BibTex format

author = {Shi, F and Huthwaite, P},
doi = {10.1103/PhysRevApplied.12.064008},
journal = {Physical Review Applied},
pages = {1--15},
title = {Waveform-based geometrical inversion of obstacles},
url = {},
volume = {12},
year = {2019}

RIS format (EndNote, RefMan)

AB - Full-waveform inversion (FWI) can produce previously unobtainable levels of accuracy and is revolutionizing the field of wave imaging. The basic principle is that a numerically produced data set is matched to the measured waveforms, enabling a high-resolution image to be produced since the model being inverted fully captures the physical behavior without approximation. This is achieved by gradually updating the numerical model using optimization algorithms. Currently, most FWI methods aim to recover material properties of a medium containing penetrable scatterers; however, there are many applications that, instead, require the boundary shapes of impenetrable objects to be reconstructed. Conventional velocity-style FWI will be trapped in local minima, with such problems being due to the extremely sharp contrast at the boundary. We propose a FWI procedure to directly recover the geometrical parameters of impenetrable obstacles via shape optimizations. The geometry is reconstructed by iteratively deforming the boundary of the target, following the negative direction of the geometrical boundary gradient. The boundary gradient is calculated from the shape derivatives of mass and stiffness matrices of a finite-element (FE) representation, when distorting the elements attached at the boundary. In addition, multiple-scattering events, which are more likely to occur between impenetrable obstacles, can be utilized automatically to provide substantial information for the inversion. Numerical and experimental results are shown to demonstrate the accuracy of the procedure for an example taken from the field of nondestructive evaluation, giving sizing within fractions of a wavelength for the tested cases; this step change in accuracy could be critical in sizing defects, enabling significantly more reliable decisions to be made about whether it is safe to continue using a component. Mathematical derivations and physical reasons for the success of our approach are illustrated.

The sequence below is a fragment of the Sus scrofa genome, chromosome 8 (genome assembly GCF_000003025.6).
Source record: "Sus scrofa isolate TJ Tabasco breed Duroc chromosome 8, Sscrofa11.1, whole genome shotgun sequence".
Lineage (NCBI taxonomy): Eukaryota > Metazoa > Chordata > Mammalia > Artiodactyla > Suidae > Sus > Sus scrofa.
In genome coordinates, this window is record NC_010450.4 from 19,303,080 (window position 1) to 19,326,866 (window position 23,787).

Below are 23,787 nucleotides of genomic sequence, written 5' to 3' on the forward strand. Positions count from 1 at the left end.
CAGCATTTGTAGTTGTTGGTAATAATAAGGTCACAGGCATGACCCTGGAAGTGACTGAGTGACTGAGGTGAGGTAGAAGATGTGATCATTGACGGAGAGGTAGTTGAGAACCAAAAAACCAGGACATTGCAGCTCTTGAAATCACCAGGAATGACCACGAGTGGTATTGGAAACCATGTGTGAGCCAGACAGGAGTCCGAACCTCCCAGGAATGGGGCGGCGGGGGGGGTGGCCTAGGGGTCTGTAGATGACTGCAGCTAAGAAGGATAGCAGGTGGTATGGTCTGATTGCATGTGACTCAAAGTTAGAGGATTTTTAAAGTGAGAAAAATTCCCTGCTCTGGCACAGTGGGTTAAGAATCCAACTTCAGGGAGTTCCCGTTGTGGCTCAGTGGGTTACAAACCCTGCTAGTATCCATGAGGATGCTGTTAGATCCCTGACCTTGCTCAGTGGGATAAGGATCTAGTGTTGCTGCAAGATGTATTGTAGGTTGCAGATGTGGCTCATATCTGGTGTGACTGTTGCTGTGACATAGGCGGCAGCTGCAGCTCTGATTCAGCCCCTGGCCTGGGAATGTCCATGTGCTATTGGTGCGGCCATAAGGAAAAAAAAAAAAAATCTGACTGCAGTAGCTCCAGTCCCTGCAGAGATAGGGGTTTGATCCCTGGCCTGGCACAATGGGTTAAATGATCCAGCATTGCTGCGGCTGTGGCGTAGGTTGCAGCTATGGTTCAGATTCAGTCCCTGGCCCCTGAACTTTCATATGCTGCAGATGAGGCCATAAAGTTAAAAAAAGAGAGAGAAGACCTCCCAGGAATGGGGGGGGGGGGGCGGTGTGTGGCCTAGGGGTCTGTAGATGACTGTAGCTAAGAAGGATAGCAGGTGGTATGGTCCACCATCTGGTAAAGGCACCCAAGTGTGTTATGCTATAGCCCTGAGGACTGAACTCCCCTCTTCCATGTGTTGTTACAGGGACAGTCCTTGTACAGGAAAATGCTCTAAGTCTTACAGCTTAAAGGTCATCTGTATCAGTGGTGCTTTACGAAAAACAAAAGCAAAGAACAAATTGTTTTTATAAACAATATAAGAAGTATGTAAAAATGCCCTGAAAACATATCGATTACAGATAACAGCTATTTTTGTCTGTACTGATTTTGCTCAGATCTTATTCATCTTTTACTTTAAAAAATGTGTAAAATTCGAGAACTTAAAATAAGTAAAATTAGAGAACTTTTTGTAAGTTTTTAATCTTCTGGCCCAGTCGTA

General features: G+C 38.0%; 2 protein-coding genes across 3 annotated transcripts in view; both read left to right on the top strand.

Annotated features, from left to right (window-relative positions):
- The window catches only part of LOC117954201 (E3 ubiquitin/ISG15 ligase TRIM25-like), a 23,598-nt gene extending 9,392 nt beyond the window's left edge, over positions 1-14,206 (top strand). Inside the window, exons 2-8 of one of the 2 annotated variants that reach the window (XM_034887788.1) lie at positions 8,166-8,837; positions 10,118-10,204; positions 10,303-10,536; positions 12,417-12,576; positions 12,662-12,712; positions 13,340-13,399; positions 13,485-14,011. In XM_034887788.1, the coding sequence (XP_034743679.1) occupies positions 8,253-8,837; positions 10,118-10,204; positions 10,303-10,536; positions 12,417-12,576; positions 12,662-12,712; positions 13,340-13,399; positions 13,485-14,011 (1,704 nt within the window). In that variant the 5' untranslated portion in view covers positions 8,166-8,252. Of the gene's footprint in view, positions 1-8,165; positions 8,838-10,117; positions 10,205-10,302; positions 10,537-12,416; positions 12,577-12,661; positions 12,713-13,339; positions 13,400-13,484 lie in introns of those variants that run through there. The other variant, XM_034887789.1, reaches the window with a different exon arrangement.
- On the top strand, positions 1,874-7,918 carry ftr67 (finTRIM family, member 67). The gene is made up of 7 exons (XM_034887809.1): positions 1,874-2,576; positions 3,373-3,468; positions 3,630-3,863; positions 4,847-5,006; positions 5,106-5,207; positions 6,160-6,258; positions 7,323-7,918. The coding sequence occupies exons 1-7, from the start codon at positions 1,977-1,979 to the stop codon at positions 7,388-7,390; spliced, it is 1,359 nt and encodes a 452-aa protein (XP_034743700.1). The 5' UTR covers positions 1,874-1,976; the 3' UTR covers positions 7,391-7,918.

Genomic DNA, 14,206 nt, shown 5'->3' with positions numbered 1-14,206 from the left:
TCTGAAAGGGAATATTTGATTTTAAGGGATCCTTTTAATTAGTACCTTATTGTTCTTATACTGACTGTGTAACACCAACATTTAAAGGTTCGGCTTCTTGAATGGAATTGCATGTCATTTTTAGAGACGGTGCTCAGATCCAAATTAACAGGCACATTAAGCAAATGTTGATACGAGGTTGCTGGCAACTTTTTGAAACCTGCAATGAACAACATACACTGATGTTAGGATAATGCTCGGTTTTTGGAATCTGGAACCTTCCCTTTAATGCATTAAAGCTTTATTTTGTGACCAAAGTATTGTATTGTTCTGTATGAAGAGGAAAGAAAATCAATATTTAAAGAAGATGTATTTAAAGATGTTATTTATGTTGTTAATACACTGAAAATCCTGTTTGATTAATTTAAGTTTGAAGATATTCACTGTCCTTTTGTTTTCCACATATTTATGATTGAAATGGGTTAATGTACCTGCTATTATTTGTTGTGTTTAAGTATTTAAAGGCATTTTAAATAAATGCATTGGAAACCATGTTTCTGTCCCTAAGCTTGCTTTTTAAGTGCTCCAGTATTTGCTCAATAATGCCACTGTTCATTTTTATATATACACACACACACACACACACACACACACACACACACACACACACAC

AU - Shi,F
AU - Huthwaite,P
DO - 10.1103/PhysRevApplied.12.064008
EP - 15
PY - 2019///
SN - 2331-7019
SP - 1
TI - Waveform-based geometrical inversion of obstacles
T2 - Physical Review Applied
UR -
UR -
UR -
UR -
VL - 12
ER -